Let’s start with a code snippet from the “libpqtypes” library. It is extracted from a function, which is supposed to decode a value of Postgres’ interval type from a binary format.
So what’s going on in this piece of code? It’s easy to spot that in the first step they must be doing something with the first 8 bytes, the following step somehow associates the next 4 bytes with days and the next step associates another 4 bytes with months. I already know that the first 8-byte section actually encodes an amount of microseconds as an integer.
Let’s start translating it by extracting the sections from a byte string:
Now we have an input byte string split into 3 useful sections, which we can later process. When talking about such things as sections or parts though, a seasoned Haskeller might instinctively start thinking about composition, but hold that thought for now.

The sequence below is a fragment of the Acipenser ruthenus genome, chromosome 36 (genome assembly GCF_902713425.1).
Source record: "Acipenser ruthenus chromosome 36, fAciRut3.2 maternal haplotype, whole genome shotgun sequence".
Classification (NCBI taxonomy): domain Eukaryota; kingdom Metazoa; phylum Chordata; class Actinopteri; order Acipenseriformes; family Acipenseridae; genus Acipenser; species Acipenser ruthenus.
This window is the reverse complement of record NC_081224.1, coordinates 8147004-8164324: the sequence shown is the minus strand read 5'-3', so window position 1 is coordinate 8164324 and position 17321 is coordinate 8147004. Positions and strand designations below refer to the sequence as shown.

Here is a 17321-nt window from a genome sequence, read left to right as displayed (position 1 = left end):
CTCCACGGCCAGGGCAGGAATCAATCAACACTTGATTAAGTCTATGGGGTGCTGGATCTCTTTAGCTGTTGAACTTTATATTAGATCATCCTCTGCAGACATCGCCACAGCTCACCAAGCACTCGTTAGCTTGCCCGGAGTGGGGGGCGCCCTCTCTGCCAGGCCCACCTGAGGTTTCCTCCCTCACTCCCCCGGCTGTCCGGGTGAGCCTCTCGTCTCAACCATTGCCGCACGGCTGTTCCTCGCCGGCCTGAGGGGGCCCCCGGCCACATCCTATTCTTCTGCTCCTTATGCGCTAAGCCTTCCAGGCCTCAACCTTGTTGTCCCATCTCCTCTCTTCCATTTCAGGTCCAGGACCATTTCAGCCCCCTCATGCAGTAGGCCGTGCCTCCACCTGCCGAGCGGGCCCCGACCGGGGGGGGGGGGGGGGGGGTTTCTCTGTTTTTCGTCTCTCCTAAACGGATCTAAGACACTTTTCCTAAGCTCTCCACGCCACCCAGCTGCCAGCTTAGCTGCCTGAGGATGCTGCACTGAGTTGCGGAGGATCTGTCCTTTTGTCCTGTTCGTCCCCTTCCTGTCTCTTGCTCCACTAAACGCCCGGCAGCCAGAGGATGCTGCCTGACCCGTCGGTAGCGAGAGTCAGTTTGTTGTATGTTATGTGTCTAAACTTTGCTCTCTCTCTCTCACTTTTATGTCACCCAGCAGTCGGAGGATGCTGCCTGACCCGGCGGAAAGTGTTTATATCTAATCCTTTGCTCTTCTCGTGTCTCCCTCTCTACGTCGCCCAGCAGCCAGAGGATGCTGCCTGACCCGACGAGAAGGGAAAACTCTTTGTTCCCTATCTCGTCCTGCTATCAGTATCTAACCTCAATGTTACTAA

In our code there’s already an easily spottable pattern and an annoying and error-prone noise caused by the explicit updating of
byteString. Imagine having more sections to split into and accidentally confusing
byteString'' - that’s a bug the compiler won’t spot for you, since the types are the same.
Turns out, this pattern is abstracted from long ago, and it’s the place where the State monad steps in. Let’s refactor.
So much better. Sure, it’s one extra line of code, but it’s so much easier to reason about. But wait, there’s a new pattern right there, let’s refactor again.
And here comes the composition! A smaller independent piece is used to make up a bigger one of the same type.
Okay, so we have our three sections now, but it’s still all binary data, which we need to decode. I already know that months and days are integers encoded in the Big Endian format. A decoder for it is pretty simple:
I won’t dive into details of the implementation here, since it’s not related to the subject. Just accept it as a given.
Using this function we can now decode each section into a number:
Another pattern. Refactoring:
Still a pattern. Refactoring:
And now it seriously starts to look like a typical parser library in action. You might have spotted though that during our last refactoring we’ve introduced a little overhead by redundantly splitting the bytestring remainder in the months parser, but it’s a little price to pay for a general solution.
Let’s finish our parser: